Traffic Engineer Mark Roth reviewed a trip generation comparison for residential and office use for the site, noting that the general office space will generate greater than triple the peak hour vehicles of residential use. He said that he has studied the intersection of Sycamore and Jefferson Streets and agrees that there is considerable back-up along Jefferson at certain times. He said that some of this could be remedied by different signal timing and permitting a right turn on red, with some adjustment to the stop bar.

The Board agreed that there are concerns about the narrow turning radius and the necessity for the current location of the stop bars. There is also some sight distance concern with permitting right turn on red, as it is necessary for drivers to pull forward almost into the intersection to see oncoming traffic.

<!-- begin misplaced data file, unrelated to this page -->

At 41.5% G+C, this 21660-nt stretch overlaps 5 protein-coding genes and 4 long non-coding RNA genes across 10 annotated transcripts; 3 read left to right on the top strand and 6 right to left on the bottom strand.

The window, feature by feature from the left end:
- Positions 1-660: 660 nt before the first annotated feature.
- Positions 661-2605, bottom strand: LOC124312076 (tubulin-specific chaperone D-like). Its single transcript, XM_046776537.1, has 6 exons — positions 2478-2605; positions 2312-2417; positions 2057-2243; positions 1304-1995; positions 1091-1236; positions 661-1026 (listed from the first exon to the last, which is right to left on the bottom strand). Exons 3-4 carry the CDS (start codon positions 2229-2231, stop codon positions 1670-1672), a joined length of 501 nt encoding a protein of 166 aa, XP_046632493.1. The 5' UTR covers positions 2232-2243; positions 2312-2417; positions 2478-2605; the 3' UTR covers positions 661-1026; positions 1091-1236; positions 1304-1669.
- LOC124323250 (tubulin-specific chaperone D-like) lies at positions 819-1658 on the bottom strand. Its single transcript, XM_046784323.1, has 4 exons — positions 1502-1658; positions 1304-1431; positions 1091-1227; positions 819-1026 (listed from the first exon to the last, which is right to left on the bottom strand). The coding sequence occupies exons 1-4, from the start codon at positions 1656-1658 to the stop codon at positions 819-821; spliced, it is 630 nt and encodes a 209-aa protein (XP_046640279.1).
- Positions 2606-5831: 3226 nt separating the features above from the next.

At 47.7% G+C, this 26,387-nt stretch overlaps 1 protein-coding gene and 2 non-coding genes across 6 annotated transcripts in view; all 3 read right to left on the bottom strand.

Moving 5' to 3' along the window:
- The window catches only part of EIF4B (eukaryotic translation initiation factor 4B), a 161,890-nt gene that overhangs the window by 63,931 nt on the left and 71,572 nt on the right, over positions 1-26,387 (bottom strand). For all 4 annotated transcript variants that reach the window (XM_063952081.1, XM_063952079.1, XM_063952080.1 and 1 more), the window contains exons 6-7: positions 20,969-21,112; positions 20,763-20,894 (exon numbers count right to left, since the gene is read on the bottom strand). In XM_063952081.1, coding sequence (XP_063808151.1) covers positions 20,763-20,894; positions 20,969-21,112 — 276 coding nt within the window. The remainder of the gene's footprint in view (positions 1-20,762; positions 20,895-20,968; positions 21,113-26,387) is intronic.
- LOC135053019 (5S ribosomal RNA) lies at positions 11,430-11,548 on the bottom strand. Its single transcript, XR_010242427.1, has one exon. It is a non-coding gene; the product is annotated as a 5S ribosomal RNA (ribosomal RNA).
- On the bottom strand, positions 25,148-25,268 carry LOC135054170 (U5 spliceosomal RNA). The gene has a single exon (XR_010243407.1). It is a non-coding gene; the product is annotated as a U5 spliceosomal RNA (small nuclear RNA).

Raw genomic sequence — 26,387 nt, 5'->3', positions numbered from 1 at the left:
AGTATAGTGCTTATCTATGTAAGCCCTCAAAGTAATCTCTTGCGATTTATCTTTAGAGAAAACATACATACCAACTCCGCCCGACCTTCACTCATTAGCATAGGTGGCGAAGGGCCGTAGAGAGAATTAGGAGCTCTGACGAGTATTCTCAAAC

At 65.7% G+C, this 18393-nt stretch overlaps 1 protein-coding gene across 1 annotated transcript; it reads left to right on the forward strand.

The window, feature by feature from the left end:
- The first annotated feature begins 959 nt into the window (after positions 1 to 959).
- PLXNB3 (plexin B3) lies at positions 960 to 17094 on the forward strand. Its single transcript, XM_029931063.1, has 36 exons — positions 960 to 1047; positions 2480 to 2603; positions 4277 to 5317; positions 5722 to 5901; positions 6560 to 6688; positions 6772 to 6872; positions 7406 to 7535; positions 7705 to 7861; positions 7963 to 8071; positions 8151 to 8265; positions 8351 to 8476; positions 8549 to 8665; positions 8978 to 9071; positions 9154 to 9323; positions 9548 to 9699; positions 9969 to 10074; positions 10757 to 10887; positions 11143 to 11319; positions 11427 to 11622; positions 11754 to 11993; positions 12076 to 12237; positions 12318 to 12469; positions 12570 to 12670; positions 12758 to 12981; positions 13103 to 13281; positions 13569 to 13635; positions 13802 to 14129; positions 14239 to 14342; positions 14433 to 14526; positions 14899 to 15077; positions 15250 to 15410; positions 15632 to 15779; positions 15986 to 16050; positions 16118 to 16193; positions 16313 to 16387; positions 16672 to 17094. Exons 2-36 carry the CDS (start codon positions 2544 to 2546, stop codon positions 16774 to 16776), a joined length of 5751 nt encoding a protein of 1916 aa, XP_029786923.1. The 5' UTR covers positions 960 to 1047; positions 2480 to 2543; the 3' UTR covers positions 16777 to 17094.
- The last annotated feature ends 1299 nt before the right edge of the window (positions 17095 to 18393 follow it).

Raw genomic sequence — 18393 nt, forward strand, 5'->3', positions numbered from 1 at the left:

In response to Mr. Bolla’s question, Mr. Murphy reviewed parking requirements noting that the Ordinance requires 4.5 spaces per 1000 square feet of office space; the cost of underground parking would not be justified for office use.

Mr. Roth explained that Trip Generation bases its traffic counts on the square footage for office use, not the number of employees. It also uses a per unit trip estimate for residential use of 6 trips per unit.

Resident Shawn Ward asked about age restrictions.

Mr. Murphy confirmed that the project would not be age restricted, but would be age targeted, or marketed to appeal to families without children.

Police Department Traffic Unit Discussion